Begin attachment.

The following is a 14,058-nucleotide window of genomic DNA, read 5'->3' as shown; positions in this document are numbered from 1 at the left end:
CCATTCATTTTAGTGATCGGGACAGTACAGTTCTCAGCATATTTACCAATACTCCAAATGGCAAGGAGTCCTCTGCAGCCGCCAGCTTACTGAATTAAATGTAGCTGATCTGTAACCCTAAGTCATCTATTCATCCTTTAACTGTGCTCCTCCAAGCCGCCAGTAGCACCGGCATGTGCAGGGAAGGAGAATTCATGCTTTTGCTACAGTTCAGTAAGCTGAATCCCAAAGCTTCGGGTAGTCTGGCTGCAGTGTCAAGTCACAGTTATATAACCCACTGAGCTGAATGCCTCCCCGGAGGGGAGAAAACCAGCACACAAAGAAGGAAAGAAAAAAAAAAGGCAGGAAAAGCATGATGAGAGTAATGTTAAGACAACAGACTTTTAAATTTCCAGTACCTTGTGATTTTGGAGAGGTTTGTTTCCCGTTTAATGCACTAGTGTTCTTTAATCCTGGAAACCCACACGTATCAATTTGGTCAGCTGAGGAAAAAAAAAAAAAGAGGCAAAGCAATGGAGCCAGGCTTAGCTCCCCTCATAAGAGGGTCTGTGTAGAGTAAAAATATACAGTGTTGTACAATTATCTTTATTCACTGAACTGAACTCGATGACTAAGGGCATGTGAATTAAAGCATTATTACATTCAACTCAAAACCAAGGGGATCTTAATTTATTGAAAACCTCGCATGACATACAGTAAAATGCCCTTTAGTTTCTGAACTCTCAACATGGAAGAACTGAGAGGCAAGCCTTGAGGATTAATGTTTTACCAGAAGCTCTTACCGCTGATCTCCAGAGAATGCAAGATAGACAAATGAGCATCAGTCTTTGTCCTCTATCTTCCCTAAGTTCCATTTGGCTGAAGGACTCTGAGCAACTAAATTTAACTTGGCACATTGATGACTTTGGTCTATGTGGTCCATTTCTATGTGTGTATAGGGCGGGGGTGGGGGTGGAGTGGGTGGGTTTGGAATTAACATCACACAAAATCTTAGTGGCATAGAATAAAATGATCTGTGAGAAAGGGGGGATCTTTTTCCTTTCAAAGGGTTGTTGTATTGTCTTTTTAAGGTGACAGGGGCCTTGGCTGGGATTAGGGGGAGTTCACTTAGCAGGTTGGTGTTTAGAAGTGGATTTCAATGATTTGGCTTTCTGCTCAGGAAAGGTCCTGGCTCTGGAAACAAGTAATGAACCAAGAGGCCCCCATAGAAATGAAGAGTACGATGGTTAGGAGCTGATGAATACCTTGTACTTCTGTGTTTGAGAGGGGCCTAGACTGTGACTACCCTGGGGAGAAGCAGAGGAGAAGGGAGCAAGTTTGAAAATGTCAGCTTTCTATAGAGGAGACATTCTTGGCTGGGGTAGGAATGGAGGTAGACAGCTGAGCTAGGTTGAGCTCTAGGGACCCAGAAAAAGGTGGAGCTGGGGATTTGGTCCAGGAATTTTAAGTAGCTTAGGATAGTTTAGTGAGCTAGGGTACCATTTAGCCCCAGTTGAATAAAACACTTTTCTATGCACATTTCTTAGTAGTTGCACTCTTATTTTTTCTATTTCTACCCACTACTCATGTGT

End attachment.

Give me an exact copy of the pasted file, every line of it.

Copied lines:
The following is a 14,058-nucleotide window of genomic DNA, read 5'->3' as shown; positions in this document are numbered from 1 at the left end:
CCATTCATTTTAGTGATCGGGACAGTACAGTTCTCAGCATATTTACCAATACTCCAAATGGCAAGGAGTCCTCTGCAGCCGCCAGCTTACTGAATTAAATGTAGCTGATCTGTAACCCTAAGTCATCTATTCATCCTTTAACTGTGCTCCTCCAAGCCGCCAGTAGCACCGGCATGTGCAGGGAAGGAGAATTCATGCTTTTGCTACAGTTCAGTAAGCTGAATCCCAAAGCTTCGGGTAGTCTGGCTGCAGTGTCAAGTCACAGTTATATAACCCACTGAGCTGAATGCCTCCCCGGAGGGGAGAAAACCAGCACACAAAGAAGGAAAGAAAAAAAAAAGGCAGGAAAAGCATGATGAGAGTAATGTTAAGACAACAGACTTTTAAATTTCCAGTACCTTGTGATTTTGGAGAGGTTTGTTTCCCGTTTAATGCACTAGTGTTCTTTAATCCTGGAAACCCACACGTATCAATTTGGTCAGCTGAGGAAAAAAAAAAAAAGAGGCAAAGCAATGGAGCCAGGCTTAGCTCCCCTCATAAGAGGGTCTGTGTAGAGTAAAAATATACAGTGTTGTACAATTATCTTTATTCACTGAACTGAACTCGATGACTAAGGGCATGTGAATTAAAGCATTATTACATTCAACTCAAAACCAAGGGGATCTTAATTTATTGAAAACCTCGCATGACATACAGTAAAATGCCCTTTAGTTTCTGAACTCTCAACATGGAAGAACTGAGAGGCAAGCCTTGAGGATTAATGTTTTACCAGAAGCTCTTACCGCTGATCTCCAGAGAATGCAAGATAGACAAATGAGCATCAGTCTTTGTCCTCTATCTTCCCTAAGTTCCATTTGGCTGAAGGACTCTGAGCAACTAAATTTAACTTGGCACATTGATGACTTTGGTCTATGTGGTCCATTTCTATGTGTGTATAGGGCGGGGGTGGGGGTGGAGTGGGTGGGTTTGGAATTAACATCACACAAAATCTTAGTGGCATAGAATAAAATGATCTGTGAGAAAGGGGGGATCTTTTTCCTTTCAAAGGGTTGTTGTATTGTCTTTTTAAGGTGACAGGGGCCTTGGCTGGGATTAGGGGGAGTTCACTTAGCAGGTTGGTGTTTAGAAGTGGATTTCAATGATTTGGCTTTCTGCTCAGGAAAGGTCCTGGCTCTGGAAACAAGTAATGAACCAAGAGGCCCCCATAGAAATGAAGAGTACGATGGTTAGGAGCTGATGAATACCTTGTACTTCTGTGTTTGAGAGGGGCCTAGACTGTGACTACCCTGGGGAGAAGCAGAGGAGAAGGGAGCAAGTTTGAAAATGTCAGCTTTCTATAGAGGAGACATTCTTGGCTGGGGTAGGAATGGAGGTAGACAGCTGAGCTAGGTTGAGCTCTAGGGACCCAGAAAAAGGTGGAGCTGGGGATTTGGTCCAGGAATTTTAAGTAGCTTAGGATAGTTTAGTGAGCTAGGGTACCATTTAGCCCCAGTTGAATAAAACACTTTTCTATGCACATTTCTTAGTAGTTGCACTCTTATTTTTTCTATTTCTACCCACTACTCATGTGT